Today I have for you a wonderful middle school read for 4th – 5th graders called Paper Wishes by Lois Sepahban.
Paper Wishes takes place in 1942 America, shortly after the Japanese attack on Pearl Harbor. After Pearl Harbor, Japanese immigrants and Japanese Americans were treated with suspicion and on February 19, 1924 FDR signed Executive Order 9066. This order ultimately rounded up any Japanese living in the United States and sent them to segregated communities called relocation camps.
Paper Wishes is the story of a ten year old girl, Manami, and her family’s relocation and life in one of these camps. Written from Manami’s perspective, we see a little girl lose the life she has known, her beloved dog Yujiin, and her will to speak. Although, her family tries to make the best of the situation, Manami is devastated when Yujiin is taken from her and stops speaking.
Through Manami’s eyes we gain insight into an injustice that the American government later apologizes for. We see a people forced to leave their homes to live in unfamiliar and fenced in villages. We watch as traditions are forced upon Manami and her friends. We “hear” whispers of riot and the taboo of interracial coupling. But we also see hope and perseverance; the willingness and ability to thrive in impossible situations.
This story was both heart breaking and inspiring. What’s more, is it is so believable. Sepahban does children’s historical fiction right. We aren’t tossed facts and we aren’t told what to feel. We view this part of history through the eyes of a little girl and what information we glean is only what a child would see, hear, think and feel. Manami knows something is going on and she understands certain aspects of it but she feels more than she knows and this is something that speaks to the intuitive nature of children.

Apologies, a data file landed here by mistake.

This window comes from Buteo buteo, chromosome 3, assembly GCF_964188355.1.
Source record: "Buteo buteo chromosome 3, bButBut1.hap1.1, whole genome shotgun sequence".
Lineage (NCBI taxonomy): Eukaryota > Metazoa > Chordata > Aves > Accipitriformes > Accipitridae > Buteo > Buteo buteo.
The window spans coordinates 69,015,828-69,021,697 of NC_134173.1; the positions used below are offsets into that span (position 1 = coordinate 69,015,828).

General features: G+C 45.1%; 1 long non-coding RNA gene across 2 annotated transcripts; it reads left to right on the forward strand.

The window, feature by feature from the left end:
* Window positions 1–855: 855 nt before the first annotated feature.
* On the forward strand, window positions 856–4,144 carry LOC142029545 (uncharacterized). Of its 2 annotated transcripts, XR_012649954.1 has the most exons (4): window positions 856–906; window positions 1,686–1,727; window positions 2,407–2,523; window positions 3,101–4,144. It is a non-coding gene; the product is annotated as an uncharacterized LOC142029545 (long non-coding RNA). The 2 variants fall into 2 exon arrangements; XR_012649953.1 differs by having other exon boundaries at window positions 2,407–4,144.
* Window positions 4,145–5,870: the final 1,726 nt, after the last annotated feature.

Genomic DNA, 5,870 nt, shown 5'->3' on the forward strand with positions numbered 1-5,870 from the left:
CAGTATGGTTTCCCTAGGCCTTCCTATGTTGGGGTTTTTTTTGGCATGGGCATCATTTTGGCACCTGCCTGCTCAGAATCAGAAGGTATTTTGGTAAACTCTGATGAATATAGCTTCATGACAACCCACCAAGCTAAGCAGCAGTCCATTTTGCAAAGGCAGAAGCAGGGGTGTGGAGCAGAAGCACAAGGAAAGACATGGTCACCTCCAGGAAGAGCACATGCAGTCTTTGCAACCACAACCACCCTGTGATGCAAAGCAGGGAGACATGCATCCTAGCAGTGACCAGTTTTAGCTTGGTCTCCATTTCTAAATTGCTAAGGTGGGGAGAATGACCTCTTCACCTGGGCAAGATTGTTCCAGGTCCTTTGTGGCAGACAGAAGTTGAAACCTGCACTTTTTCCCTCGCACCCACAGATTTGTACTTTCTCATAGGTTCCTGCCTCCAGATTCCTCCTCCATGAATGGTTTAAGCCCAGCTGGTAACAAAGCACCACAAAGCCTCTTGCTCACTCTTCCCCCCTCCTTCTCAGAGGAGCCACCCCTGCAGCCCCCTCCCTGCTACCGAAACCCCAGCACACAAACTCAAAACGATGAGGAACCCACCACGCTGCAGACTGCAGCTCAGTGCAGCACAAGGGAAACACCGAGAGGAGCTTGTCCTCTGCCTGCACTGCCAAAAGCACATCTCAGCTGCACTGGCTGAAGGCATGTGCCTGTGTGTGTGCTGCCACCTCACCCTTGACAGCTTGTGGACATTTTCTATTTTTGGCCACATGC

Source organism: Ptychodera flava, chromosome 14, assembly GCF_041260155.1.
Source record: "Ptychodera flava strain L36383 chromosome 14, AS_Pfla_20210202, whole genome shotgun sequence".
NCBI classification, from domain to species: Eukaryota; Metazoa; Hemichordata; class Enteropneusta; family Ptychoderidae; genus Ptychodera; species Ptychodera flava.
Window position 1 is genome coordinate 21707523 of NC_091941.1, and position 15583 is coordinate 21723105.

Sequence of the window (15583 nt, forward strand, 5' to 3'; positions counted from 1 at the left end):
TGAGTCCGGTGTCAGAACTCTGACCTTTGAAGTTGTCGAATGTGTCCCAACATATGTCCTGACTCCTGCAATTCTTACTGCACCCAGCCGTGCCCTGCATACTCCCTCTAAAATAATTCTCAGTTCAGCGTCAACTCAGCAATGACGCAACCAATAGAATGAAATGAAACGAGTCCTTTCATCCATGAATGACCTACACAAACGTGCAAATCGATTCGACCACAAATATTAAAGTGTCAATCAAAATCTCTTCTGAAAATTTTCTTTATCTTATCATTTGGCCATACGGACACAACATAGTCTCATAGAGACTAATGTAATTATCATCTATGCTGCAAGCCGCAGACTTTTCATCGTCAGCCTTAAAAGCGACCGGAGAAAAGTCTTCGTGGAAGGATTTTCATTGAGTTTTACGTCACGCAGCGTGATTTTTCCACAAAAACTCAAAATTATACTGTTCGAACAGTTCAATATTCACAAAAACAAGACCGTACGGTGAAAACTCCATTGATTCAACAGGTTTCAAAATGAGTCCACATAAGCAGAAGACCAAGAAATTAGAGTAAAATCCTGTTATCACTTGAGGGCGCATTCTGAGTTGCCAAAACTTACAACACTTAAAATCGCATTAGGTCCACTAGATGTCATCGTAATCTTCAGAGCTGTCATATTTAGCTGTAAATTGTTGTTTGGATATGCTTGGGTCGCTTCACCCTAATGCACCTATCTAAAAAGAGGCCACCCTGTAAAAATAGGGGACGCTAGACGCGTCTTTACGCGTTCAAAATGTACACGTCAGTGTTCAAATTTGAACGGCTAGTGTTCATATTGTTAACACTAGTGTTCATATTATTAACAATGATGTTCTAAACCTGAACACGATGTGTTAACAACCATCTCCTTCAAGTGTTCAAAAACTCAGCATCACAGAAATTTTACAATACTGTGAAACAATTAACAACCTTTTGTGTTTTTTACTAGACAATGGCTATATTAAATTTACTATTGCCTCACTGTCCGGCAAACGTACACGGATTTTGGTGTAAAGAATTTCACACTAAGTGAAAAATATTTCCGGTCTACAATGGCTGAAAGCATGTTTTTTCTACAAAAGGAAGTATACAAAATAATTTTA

Yujiin. Ohhh Yujiin. What is it about dogs that crushes your heart. Just like Manami, my mind was absorbed with thoughts of Yujiin throughout the story. No matter what was going on, Yujiin was there. And *spoiler alert* just as life isn’t always fair, we never find out what happens to Yujiin–we are left to wonder and hope. Yujiin’s loss is a metaphor for loss freedoms and the unknowable the Japanese Americans had to deal with during this time period.
This is a serious, thoughtful book that will teach kids a side of American history that many are not aware of and it will also foster empathy. An emotional read but also a quick, easy one that shouldn’t intimidate reluctant readers.
That’s all for now!
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